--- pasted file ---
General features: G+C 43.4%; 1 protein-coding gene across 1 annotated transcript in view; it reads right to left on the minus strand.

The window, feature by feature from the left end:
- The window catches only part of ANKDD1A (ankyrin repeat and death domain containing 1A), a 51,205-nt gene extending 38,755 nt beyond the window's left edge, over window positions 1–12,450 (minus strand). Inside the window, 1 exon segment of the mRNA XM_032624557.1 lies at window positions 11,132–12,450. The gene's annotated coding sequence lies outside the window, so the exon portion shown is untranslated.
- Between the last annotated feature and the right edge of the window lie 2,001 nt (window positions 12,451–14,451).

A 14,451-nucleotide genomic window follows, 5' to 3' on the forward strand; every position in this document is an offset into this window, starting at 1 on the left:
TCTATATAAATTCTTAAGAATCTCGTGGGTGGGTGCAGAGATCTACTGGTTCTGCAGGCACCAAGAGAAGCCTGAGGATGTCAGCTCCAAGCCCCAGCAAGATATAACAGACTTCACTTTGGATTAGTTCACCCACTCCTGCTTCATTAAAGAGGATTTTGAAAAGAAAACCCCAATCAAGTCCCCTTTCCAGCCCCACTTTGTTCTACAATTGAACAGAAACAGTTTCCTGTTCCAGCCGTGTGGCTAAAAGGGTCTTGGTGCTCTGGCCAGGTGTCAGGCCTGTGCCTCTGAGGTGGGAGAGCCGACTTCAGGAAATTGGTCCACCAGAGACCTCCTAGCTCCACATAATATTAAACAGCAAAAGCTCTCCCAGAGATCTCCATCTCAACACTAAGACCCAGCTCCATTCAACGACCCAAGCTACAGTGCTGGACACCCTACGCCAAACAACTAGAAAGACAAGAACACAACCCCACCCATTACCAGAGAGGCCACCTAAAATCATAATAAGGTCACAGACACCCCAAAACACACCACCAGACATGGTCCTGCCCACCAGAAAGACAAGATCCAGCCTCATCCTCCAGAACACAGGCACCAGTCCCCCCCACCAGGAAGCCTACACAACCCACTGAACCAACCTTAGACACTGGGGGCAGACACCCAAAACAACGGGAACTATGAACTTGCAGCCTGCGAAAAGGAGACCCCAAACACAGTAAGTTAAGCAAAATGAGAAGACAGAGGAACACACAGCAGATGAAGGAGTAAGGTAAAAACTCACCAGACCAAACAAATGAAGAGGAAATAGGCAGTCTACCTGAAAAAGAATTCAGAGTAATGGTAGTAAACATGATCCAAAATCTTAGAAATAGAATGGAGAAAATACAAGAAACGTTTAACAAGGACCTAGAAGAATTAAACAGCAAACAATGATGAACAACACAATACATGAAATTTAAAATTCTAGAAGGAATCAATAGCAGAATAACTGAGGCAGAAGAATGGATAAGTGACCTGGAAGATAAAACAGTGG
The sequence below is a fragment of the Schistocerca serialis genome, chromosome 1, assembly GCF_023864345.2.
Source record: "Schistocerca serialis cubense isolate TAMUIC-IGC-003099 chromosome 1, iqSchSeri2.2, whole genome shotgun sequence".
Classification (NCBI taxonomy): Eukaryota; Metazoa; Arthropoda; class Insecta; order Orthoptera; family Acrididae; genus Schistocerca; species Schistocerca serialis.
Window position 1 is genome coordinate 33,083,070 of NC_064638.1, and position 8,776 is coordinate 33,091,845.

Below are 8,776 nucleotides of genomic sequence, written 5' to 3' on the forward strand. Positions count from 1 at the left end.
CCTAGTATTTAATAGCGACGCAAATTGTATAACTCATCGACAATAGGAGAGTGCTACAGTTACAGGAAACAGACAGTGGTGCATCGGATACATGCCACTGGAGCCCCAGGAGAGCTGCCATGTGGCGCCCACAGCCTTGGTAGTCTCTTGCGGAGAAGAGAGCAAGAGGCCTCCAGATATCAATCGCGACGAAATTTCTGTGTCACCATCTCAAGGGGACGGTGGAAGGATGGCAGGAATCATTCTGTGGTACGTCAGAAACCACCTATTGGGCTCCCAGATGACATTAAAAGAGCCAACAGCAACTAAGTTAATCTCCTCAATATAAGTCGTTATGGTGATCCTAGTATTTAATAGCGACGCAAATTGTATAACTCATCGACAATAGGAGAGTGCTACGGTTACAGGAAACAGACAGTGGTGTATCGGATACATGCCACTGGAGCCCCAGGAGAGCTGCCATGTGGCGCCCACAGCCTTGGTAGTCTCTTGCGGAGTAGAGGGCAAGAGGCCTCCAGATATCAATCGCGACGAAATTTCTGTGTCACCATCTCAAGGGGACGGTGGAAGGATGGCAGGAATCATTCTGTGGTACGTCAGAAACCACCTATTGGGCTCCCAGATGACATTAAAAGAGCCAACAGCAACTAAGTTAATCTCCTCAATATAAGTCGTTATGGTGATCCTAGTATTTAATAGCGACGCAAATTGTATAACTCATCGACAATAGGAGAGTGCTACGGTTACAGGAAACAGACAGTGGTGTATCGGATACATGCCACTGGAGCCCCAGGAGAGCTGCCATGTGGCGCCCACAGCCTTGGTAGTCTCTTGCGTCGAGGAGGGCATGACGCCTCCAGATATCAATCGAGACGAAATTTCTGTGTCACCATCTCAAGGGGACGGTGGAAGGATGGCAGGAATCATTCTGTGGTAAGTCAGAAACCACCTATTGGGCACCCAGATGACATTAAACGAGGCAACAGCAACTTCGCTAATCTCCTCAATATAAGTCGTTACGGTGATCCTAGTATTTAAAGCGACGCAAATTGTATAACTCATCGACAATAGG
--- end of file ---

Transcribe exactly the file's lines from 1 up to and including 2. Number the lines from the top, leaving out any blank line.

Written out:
General features: G+C 43.4%; 1 protein-coding gene across 1 annotated transcript in view; it reads right to left on the minus strand.

The window, feature by feature from the left end: